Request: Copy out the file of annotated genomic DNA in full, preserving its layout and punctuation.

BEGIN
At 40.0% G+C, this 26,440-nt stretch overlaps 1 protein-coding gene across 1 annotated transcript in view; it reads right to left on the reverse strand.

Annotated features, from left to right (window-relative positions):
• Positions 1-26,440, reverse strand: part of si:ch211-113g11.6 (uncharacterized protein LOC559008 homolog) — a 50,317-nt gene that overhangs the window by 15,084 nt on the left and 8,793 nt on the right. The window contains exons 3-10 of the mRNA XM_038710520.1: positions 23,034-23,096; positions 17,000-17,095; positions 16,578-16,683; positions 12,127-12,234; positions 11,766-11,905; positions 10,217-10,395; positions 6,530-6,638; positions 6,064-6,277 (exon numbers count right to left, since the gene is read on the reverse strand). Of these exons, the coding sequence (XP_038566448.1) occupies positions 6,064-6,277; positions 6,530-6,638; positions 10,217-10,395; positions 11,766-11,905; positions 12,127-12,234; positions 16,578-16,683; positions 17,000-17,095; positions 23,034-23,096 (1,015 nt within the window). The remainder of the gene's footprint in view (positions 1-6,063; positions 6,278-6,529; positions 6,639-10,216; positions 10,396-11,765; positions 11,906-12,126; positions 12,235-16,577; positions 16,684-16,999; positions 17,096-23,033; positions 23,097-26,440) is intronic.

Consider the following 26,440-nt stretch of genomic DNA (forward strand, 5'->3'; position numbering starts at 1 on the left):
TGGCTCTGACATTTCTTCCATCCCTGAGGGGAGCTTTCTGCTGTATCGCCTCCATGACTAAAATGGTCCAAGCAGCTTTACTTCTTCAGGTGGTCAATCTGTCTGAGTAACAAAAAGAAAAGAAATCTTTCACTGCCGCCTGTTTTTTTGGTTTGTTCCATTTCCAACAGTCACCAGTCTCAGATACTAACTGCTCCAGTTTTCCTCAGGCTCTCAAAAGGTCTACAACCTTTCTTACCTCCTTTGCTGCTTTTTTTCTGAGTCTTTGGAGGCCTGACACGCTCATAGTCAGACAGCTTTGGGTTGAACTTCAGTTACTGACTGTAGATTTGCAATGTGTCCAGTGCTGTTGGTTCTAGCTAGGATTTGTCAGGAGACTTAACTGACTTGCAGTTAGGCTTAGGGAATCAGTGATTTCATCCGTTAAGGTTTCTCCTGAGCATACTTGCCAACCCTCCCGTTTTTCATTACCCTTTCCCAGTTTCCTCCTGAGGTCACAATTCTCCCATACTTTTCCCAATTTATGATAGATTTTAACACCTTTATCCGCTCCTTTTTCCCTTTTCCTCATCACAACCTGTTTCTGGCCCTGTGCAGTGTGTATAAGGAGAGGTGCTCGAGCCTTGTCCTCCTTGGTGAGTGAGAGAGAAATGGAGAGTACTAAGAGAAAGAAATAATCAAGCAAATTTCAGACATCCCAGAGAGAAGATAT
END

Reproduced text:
At 40.0% G+C, this 26,440-nt stretch overlaps 1 protein-coding gene across 1 annotated transcript in view; it reads right to left on the reverse strand.

Annotated features, from left to right (window-relative positions):
• Positions 1-26,440, reverse strand: part of si:ch211-113g11.6 (uncharacterized protein LOC559008 homolog) — a 50,317-nt gene that overhangs the window by 15,084 nt on the left and 8,793 nt on the right. The window contains exons 3-10 of the mRNA XM_038710520.1: positions 23,034-23,096; positions 17,000-17,095; positions 16,578-16,683; positions 12,127-12,234; positions 11,766-11,905; positions 10,217-10,395; positions 6,530-6,638; positions 6,064-6,277 (exon numbers count right to left, since the gene is read on the reverse strand). Of these exons, the coding sequence (XP_038566448.1) occupies positions 6,064-6,277; positions 6,530-6,638; positions 10,217-10,395; positions 11,766-11,905; positions 12,127-12,234; positions 16,578-16,683; positions 17,000-17,095; positions 23,034-23,096 (1,015 nt within the window). The remainder of the gene's footprint in view (positions 1-6,063; positions 6,278-6,529; positions 6,639-10,216; positions 10,396-11,765; positions 11,906-12,126; positions 12,235-16,577; positions 16,684-16,999; positions 17,096-23,033; positions 23,097-26,440) is intronic.

Consider the following 26,440-nt stretch of genomic DNA (forward strand, 5'->3'; position numbering starts at 1 on the left):
TGGCTCTGACATTTCTTCCATCCCTGAGGGGAGCTTTCTGCTGTATCGCCTCCATGACTAAAATGGTCCAAGCAGCTTTACTTCTTCAGGTGGTCAATCTGTCTGAGTAACAAAAAGAAAAGAAATCTTTCACTGCCGCCTGTTTTTTTGGTTTGTTCCATTTCCAACAGTCACCAGTCTCAGATACTAACTGCTCCAGTTTTCCTCAGGCTCTCAAAAGGTCTACAACCTTTCTTACCTCCTTTGCTGCTTTTTTTCTGAGTCTTTGGAGGCCTGACACGCTCATAGTCAGACAGCTTTGGGTTGAACTTCAGTTACTGACTGTAGATTTGCAATGTGTCCAGTGCTGTTGGTTCTAGCTAGGATTTGTCAGGAGACTTAACTGACTTGCAGTTAGGCTTAGGGAATCAGTGATTTCATCCGTTAAGGTTTCTCCTGAGCATACTTGCCAACCCTCCCGTTTTTCATTACCCTTTCCCAGTTTCCTCCTGAGGTCACAATTCTCCCATACTTTTCCCAATTTATGATAGATTTTAACACCTTTATCCGCTCCTTTTTCCCTTTTCCTCATCACAACCTGTTTCTGGCCCTGTGCAGTGTGTATAAGGAGAGGTGCTCGAGCCTTGTCCTCCTTGGTGAGTGAGAGAGAAATGGAGAGTACTAAGAGAAAGAAATAATCAAGCAAATTTCAGACATCCCAGAGAGAAGATAT